BlackberryBotanical Name: Rubus fructicosus
Family: N.O. Rosacea
Synonyms: Bramble. Bumble-Kite. Bramble-Kite. Bly. Brummel. Brameberry. Scaldhead. Brambleberry.
Parts Used: Root, leaves.
Habitat: In Australia, the Blackberry grows more luxuriantly than in any other part of the world, though it is common everywhere.
The Blackberry, or Bramble, growing in every English hedge-row, is too well known to need description. Its blossoms, as well as its fruits, both green and ripe, may be seen on the bush: at the same time, a somewhat unusual feature, not often met with in other plants.
History: The name of the bush is derived from brambel, or brymbyl, signifying prickly. We read of it as far back as the days of Jonathan, when he upbraided the men of Shechem for their ingratitude to his father's house, relating to them the parable of the trees choosing a king, the humble bramble being finally elected, after the olive, fig-tree and vine had refused the dignity. The ancient Greeks knew Blackberries well, and considered them a remedy for gout.
Opinions differ as to whether there is one true Blackberry with many aberrant forms; or many distinct types. Professor Babington divides the British Rubi into forty-one species, or more.
Rubus rhamnifolius and R. coryfolius furnish the Blackberries of the hedges, in which the calyx of the fruit is reflexed; has also a reflexed calyx, but the leaves are hoary underneath. R. coesius furnishes Dewberries, distinguished by the large size of the grains, which are covered with bloom and few in number, the whole being closely clasped by the calyx. R. saxatilis, the Roebuck-berry, and the badge of the McNabs, is an herbaceous species found in mountainous places in the North, and distinguished by its ternate leaves and fruit of few red large grains.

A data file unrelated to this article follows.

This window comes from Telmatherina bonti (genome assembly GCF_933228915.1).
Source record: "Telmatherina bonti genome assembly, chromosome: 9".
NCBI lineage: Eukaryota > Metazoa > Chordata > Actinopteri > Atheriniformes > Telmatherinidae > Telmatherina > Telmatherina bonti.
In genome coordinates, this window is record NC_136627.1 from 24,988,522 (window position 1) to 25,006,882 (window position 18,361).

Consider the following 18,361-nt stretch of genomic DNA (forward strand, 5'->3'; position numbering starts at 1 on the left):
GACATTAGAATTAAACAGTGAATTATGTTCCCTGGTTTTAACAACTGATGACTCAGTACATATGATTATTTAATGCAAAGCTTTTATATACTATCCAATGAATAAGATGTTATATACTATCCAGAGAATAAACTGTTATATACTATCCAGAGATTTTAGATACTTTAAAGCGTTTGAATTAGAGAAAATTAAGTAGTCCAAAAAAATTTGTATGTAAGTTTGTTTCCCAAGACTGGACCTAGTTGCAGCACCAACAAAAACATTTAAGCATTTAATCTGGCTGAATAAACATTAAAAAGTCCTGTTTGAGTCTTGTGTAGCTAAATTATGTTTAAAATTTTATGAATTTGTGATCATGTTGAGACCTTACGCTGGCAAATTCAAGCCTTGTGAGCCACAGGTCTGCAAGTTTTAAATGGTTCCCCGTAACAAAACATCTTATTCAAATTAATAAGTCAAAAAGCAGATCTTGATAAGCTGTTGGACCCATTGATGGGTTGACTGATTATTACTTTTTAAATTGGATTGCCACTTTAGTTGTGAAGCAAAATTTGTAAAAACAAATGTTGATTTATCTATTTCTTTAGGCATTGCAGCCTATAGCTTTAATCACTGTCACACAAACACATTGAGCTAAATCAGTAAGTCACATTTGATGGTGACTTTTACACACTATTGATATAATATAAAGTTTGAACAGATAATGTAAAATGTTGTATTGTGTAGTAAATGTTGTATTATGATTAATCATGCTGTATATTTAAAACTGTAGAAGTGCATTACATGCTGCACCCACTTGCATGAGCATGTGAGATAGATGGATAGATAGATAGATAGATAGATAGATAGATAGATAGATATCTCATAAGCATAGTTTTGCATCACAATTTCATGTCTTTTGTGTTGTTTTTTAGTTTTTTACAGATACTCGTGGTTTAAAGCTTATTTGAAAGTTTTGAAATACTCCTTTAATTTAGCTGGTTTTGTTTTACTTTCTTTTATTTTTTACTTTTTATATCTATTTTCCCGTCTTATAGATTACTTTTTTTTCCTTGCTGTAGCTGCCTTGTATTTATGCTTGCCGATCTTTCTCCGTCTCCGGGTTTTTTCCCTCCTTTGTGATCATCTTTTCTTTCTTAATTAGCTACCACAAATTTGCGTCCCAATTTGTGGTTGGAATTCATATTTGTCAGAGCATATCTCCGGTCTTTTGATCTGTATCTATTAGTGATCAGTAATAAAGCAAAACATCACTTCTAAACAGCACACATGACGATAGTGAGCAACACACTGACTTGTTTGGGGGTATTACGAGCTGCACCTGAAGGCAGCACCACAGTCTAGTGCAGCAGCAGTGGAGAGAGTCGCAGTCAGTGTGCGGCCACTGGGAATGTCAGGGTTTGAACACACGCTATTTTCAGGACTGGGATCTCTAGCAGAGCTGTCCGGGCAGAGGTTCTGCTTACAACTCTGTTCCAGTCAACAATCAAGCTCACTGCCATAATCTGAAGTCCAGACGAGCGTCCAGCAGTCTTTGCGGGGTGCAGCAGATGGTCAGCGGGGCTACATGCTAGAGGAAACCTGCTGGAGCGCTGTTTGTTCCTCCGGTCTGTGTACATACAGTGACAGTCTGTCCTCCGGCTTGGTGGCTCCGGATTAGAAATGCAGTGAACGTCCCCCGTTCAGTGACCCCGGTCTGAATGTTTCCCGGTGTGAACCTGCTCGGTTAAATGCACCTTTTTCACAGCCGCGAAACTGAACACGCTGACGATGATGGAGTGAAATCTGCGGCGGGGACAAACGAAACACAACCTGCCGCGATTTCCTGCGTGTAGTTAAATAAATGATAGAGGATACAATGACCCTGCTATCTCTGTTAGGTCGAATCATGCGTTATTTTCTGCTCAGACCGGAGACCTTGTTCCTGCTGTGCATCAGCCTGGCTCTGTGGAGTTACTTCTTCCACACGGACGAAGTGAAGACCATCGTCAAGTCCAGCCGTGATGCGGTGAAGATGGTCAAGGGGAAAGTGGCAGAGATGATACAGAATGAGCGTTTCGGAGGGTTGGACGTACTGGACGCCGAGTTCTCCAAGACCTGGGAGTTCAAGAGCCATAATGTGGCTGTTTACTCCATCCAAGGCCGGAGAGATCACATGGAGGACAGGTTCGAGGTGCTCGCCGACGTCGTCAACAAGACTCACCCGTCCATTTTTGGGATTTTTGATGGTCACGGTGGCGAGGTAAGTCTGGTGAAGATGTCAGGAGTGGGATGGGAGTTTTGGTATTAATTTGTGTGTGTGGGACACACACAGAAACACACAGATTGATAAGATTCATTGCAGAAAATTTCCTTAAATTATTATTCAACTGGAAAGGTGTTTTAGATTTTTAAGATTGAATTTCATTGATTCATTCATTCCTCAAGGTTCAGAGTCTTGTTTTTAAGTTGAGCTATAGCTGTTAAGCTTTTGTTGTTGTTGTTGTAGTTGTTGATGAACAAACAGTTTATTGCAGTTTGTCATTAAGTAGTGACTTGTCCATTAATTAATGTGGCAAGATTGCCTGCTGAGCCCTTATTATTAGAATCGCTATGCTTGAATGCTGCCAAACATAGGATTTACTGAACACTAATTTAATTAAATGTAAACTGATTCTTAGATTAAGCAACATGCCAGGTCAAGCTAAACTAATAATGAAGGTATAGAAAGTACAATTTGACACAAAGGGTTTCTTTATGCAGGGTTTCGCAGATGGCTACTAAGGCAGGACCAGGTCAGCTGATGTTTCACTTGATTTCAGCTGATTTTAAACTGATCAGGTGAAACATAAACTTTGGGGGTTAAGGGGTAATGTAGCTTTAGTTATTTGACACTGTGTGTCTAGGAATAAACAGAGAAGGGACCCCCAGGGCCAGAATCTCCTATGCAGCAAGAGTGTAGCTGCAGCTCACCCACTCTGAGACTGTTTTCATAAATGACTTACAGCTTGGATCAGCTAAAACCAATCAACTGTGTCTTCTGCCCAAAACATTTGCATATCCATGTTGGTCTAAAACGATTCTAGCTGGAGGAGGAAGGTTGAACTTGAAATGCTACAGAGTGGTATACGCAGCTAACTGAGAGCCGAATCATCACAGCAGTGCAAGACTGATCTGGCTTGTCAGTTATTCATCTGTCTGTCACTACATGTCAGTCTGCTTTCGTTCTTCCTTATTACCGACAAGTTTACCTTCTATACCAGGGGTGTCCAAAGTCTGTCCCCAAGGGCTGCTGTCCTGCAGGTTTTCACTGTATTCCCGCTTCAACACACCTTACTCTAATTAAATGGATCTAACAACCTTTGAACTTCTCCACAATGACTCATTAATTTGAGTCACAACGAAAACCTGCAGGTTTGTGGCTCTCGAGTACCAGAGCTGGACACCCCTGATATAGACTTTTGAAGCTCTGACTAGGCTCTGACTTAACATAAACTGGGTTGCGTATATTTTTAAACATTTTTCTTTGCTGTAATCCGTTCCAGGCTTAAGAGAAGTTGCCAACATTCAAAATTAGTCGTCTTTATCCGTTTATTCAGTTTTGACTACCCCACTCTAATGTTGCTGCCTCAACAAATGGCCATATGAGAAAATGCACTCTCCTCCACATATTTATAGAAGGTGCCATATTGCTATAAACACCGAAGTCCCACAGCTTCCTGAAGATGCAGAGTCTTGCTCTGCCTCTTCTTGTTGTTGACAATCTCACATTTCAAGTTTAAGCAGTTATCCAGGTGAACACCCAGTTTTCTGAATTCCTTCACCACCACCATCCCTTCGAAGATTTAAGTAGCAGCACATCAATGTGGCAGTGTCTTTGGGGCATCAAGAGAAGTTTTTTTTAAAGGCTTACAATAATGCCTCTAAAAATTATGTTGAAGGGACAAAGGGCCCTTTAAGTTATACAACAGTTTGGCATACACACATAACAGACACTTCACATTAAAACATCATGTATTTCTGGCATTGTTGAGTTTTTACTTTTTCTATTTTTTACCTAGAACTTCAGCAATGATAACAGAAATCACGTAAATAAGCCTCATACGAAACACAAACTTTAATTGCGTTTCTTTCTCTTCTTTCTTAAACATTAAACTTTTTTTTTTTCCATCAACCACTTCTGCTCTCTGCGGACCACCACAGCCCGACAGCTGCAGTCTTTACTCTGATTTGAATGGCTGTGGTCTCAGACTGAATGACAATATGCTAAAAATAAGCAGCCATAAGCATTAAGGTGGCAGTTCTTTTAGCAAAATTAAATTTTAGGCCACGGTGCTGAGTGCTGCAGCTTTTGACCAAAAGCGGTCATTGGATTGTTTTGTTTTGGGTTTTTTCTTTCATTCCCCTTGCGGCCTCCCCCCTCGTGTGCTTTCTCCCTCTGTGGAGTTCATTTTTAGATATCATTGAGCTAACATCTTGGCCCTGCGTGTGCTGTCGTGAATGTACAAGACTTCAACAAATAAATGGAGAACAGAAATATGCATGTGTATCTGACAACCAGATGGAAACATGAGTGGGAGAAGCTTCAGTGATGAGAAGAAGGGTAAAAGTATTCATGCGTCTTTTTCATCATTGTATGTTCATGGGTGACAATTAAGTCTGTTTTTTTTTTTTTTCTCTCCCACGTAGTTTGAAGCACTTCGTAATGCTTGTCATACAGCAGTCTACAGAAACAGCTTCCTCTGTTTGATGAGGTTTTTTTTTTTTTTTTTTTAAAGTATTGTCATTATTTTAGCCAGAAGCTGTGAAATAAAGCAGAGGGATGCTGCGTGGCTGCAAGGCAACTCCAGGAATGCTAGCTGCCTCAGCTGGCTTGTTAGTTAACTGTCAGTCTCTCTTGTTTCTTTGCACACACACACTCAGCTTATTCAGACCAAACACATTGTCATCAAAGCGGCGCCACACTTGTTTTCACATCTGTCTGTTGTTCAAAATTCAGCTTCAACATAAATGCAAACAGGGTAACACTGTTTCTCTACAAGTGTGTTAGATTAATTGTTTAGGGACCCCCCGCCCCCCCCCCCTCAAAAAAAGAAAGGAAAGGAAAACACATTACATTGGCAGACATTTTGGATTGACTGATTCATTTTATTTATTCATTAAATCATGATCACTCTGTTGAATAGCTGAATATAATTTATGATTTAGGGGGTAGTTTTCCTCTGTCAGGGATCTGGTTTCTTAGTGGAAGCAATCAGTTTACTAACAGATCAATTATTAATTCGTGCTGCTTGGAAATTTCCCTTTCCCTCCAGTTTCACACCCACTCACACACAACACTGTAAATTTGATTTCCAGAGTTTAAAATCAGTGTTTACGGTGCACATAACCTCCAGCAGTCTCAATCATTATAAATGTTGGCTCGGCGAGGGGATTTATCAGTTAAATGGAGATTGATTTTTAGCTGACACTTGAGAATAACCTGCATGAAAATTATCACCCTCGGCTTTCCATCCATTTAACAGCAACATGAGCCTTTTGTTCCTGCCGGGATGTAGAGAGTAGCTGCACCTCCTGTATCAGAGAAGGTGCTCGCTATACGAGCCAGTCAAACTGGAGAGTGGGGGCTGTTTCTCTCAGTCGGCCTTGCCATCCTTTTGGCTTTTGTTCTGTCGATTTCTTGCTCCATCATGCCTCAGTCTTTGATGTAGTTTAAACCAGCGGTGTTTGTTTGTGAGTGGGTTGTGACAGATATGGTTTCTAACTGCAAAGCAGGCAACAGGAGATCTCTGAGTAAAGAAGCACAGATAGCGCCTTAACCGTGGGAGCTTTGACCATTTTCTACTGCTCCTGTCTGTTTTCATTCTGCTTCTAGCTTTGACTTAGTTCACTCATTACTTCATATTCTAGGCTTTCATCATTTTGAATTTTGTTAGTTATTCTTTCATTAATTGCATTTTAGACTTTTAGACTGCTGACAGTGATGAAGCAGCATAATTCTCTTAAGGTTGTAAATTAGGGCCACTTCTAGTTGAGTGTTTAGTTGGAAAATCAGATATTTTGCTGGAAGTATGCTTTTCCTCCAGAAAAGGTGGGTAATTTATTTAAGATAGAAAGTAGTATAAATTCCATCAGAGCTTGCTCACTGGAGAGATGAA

R. chamaenorus, the Cloudberry, and badge of the McFarlanes, is also herbaceous, with an erect stem, 6 to 8 inches high, lobed leaves and a single flower which is succeeded by a large orange-red fruit of an agreeable flavour. The double-flowering Rubus of gardens is a variety of R. fructicosus. R. lancinatus, of which the native country is unknown, is a rampant species with deeplycut leaves and large black fruit, which are highly ornamental in autumn.
R. odoratus, the American Bramble, is an erect, unbranched shrub, with large fivelobed leaves and rose-coloured flowers.
R. occidentalis, the Virginian raspberry, has pinnate and ternate leaves, white flowers and black fruit. It is well known that the barren shoots of most of our British Rubi from being too flexile to keep upright, bend downwards even from the hedges and thickets, and root their ends in the soil, thus following that mode of increase which in the strawberry is effected by the scion. The loop thus formed was formerly an object of occasional search, being reputed in some counties (and we have known it so in Gloucestershire) as capable of curing hernia or rupture when used aright, to which end the afflicted child is passed backwards and forwards through the arching bramble. The origin of this custom is difficult to trace; but quoting from Notes and Queries, the passing of children through holes in the earth, rocks, and trees, once an established rite, is still practised in various parts of Cornwall. Children affected with hernia are still passed through a slit in an ash sapling before sunrise, fasting; after which the slit portions are bound up, and as they unite so the malady is cured.
It would appear that in Cornwall the bramble-cure is only employed for boils, the sufferer being either dragged or made to crawl beneath the rooted shoot. We have heard of cows that were said to be 'mousecrope,' or to have been walked over by a shrew-mouse (an ancient way of accounting for paralysis), being dragged through the bramble-loop, in which case, if the creature could wait the time of finding a loop large enough, and suffer the dragging process at the end, we should say the case would not be so hopeless as that of our friend's fat pig, who, when she was ailing, 'had a mind to kill her to make sure on her!' (LINDLEY S Treasury of Botany.)